He said, “O my son! Ash-Shaafi’ee was as the sun is to this world and as the health is to the body. Can you find a replacement for these two things?” This is the height of loyalty and sincerity.

    4- Imaam Ahmad bin Hanbal:

    The fourth Imaam in chronological order is Imaam Ahmad bin Hanbal Ash-Shaybaanee. He was born in 164 A.H., and died in Baghdaad on a Friday in 241 A.H.

    Imaam Ahmed started learning the knowledge of Hadeeth at a tender age. He listened to his teachers in Baghdaad and then traveled to Al-Hijaaz and to Al-Yemen to acquire Hadeeth. He performed Hajj on foot several times. He started compiling what he heard until he had collected a great number of Ahaadeeth.

    He became famous among people by his piety and goodness, his lack of concern for worldly things and his personal cleanliness to the extent that he became the example for these attributes. He used to base his Fatwa on Hadeeth, and he rarely gave a mere opinion. Actually, he disliked giving opinions and said, “To me a weak Hadeeth is better than opinion.”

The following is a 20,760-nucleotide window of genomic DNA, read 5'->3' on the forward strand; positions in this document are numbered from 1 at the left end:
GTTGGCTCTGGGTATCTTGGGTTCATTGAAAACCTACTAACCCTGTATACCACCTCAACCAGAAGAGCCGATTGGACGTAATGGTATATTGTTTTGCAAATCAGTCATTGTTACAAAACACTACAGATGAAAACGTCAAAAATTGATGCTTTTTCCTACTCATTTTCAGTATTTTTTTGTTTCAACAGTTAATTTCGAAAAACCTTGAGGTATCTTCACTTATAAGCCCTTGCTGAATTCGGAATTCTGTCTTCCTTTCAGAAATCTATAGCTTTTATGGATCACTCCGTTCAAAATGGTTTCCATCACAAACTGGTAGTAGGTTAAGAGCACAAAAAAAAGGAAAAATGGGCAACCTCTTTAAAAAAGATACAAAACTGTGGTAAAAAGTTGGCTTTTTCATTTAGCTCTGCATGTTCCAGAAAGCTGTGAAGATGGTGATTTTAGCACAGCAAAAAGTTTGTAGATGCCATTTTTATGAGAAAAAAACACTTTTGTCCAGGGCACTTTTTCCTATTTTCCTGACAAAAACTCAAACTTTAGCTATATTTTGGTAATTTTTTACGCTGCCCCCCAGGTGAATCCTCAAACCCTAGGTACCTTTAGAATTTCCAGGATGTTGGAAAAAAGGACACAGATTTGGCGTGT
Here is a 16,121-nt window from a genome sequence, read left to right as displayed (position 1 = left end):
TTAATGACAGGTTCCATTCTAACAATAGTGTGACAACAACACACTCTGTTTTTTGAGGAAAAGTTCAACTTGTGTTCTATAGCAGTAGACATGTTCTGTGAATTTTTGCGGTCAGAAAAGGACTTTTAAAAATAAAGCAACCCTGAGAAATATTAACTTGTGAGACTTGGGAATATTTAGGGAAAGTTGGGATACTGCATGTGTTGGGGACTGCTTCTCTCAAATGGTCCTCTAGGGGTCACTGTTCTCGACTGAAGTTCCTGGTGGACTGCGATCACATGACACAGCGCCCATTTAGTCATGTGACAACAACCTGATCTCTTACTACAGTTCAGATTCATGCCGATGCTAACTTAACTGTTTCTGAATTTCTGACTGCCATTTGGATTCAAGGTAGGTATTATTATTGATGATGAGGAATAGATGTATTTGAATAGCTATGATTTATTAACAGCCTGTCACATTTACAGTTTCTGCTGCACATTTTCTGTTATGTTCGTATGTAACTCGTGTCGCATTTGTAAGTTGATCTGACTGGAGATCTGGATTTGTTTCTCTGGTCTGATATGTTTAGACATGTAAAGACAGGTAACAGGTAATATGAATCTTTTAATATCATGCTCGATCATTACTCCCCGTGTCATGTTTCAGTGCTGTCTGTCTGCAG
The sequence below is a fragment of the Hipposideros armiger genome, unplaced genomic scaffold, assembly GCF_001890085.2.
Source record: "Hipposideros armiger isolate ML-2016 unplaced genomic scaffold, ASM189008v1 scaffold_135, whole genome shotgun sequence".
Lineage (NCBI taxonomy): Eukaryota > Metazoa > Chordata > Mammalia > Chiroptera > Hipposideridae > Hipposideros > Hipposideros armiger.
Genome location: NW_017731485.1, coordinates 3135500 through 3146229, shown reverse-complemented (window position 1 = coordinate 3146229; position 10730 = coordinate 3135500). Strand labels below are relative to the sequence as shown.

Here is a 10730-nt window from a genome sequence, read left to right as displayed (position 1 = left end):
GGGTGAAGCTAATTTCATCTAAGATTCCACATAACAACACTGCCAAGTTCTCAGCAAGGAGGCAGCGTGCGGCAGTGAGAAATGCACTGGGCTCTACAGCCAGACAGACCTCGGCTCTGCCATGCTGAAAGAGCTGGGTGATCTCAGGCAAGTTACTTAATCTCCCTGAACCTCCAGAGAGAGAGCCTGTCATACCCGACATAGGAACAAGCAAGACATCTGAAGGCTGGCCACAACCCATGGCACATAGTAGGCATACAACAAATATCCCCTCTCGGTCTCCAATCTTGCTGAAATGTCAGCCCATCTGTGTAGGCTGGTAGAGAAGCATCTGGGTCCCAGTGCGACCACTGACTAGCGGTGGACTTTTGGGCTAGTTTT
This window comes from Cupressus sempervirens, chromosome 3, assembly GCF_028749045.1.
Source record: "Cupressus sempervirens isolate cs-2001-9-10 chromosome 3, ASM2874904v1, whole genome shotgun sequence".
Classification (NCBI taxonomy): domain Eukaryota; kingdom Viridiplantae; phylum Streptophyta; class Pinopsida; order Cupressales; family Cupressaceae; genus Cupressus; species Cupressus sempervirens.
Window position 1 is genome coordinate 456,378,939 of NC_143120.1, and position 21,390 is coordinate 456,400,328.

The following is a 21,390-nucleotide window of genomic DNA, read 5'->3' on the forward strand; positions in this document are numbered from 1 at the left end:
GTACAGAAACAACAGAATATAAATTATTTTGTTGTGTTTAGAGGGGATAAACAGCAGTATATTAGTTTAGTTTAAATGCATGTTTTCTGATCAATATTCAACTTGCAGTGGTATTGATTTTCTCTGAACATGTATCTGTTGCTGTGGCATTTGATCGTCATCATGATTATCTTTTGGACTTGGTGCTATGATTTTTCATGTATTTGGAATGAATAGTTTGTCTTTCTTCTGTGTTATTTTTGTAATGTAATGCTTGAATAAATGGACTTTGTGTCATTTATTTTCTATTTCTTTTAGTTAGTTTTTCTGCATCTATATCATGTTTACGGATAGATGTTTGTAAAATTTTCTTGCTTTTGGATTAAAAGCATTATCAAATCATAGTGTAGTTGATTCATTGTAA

Al-Khallaal, Ahmed’s student, said of him, “Ahmed had written books of opinion and memorized them, but later he would not turn to them.”

    However, Imaam Ash-Shaafi’ee impressed Ahmed not because of his opinions but for his understanding of the principles and his inference from them. This vast study of Hadeeth not only enabled Imaam Ahmed to become knowledgeable about the laws of Islam but also enabled him to surpass others in his understanding of the creeds of Islam and issues of Eemaan (Faith).

    He successfully challenged all deviation in belief or action that occurred during his time. He criticized the Soofee (sufi) pioneers of his time for initiating the discussion about matters of devil’s whispering and reflections. He refuted the atheists. Similarly he fought Al-Jahmiyah group, who did not believe in the attributes of Allah. He also stood strong and firm against Al-Mu’tazilah, who said that Al-Qur’an was created (not uttered by Allah) and then wanted people to follow them after they had misled Al-Khaleefah Al-Ma-moon.